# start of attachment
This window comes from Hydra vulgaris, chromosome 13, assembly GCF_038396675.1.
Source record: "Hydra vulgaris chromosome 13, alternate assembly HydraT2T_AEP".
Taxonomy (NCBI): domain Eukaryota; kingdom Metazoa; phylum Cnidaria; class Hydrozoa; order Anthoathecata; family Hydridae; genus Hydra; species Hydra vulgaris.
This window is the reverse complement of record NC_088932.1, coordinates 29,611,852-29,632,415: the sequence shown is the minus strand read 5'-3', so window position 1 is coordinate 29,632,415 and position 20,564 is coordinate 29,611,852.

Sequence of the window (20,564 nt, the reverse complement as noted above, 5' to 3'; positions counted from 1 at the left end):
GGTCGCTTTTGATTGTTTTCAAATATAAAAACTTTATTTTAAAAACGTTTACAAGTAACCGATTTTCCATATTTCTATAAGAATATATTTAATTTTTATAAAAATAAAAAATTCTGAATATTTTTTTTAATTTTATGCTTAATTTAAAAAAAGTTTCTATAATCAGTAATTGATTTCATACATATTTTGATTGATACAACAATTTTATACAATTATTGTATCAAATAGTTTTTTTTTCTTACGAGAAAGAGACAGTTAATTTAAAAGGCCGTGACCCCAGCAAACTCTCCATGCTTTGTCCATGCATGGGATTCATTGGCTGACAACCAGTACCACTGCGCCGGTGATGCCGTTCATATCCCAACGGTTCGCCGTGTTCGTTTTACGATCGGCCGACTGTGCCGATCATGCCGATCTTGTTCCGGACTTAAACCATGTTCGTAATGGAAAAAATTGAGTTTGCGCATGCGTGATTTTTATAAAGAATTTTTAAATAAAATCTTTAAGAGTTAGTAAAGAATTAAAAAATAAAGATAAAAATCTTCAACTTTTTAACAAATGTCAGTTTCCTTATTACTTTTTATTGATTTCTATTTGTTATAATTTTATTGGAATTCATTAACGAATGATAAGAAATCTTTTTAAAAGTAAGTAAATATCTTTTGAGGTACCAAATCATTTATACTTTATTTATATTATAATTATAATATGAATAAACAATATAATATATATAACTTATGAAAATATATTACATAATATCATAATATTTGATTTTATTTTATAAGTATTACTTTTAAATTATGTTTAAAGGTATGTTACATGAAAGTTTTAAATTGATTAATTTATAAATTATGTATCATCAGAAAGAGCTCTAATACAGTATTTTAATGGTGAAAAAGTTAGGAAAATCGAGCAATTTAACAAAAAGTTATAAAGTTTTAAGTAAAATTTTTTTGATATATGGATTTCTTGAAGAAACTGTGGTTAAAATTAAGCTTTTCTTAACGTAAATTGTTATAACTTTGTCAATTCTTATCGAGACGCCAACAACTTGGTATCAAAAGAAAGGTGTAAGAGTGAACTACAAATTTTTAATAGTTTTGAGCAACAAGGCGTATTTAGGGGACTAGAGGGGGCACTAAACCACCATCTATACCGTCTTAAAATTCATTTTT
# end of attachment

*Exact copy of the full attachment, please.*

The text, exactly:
This window comes from Hydra vulgaris, chromosome 13, assembly GCF_038396675.1.
Source record: "Hydra vulgaris chromosome 13, alternate assembly HydraT2T_AEP".
Taxonomy (NCBI): domain Eukaryota; kingdom Metazoa; phylum Cnidaria; class Hydrozoa; order Anthoathecata; family Hydridae; genus Hydra; species Hydra vulgaris.
This window is the reverse complement of record NC_088932.1, coordinates 29,611,852-29,632,415: the sequence shown is the minus strand read 5'-3', so window position 1 is coordinate 29,632,415 and position 20,564 is coordinate 29,611,852.

Sequence of the window (20,564 nt, the reverse complement as noted above, 5' to 3'; positions counted from 1 at the left end):
GGTCGCTTTTGATTGTTTTCAAATATAAAAACTTTATTTTAAAAACGTTTACAAGTAACCGATTTTCCATATTTCTATAAGAATATATTTAATTTTTATAAAAATAAAAAATTCTGAATATTTTTTTTAATTTTATGCTTAATTTAAAAAAAGTTTCTATAATCAGTAATTGATTTCATACATATTTTGATTGATACAACAATTTTATACAATTATTGTATCAAATAGTTTTTTTTTCTTACGAGAAAGAGACAGTTAATTTAAAAGGCCGTGACCCCAGCAAACTCTCCATGCTTTGTCCATGCATGGGATTCATTGGCTGACAACCAGTACCACTGCGCCGGTGATGCCGTTCATATCCCAACGGTTCGCCGTGTTCGTTTTACGATCGGCCGACTGTGCCGATCATGCCGATCTTGTTCCGGACTTAAACCATGTTCGTAATGGAAAAAATTGAGTTTGCGCATGCGTGATTTTTATAAAGAATTTTTAAATAAAATCTTTAAGAGTTAGTAAAGAATTAAAAAATAAAGATAAAAATCTTCAACTTTTTAACAAATGTCAGTTTCCTTATTACTTTTTATTGATTTCTATTTGTTATAATTTTATTGGAATTCATTAACGAATGATAAGAAATCTTTTTAAAAGTAAGTAAATATCTTTTGAGGTACCAAATCATTTATACTTTATTTATATTATAATTATAATATGAATAAACAATATAATATATATAACTTATGAAAATATATTACATAATATCATAATATTTGATTTTATTTTATAAGTATTACTTTTAAATTATGTTTAAAGGTATGTTACATGAAAGTTTTAAATTGATTAATTTATAAATTATGTATCATCAGAAAGAGCTCTAATACAGTATTTTAATGGTGAAAAAGTTAGGAAAATCGAGCAATTTAACAAAAAGTTATAAAGTTTTAAGTAAAATTTTTTTGATATATGGATTTCTTGAAGAAACTGTGGTTAAAATTAAGCTTTTCTTAACGTAAATTGTTATAACTTTGTCAATTCTTATCGAGACGCCAACAACTTGGTATCAAAAGAAAGGTGTAAGAGTGAACTACAAATTTTTAATAGTTTTGAGCAACAAGGCGTATTTAGGGGACTAGAGGGGGCACTAAACCACCATCTATACCGTCTTAAAATTCATTTTT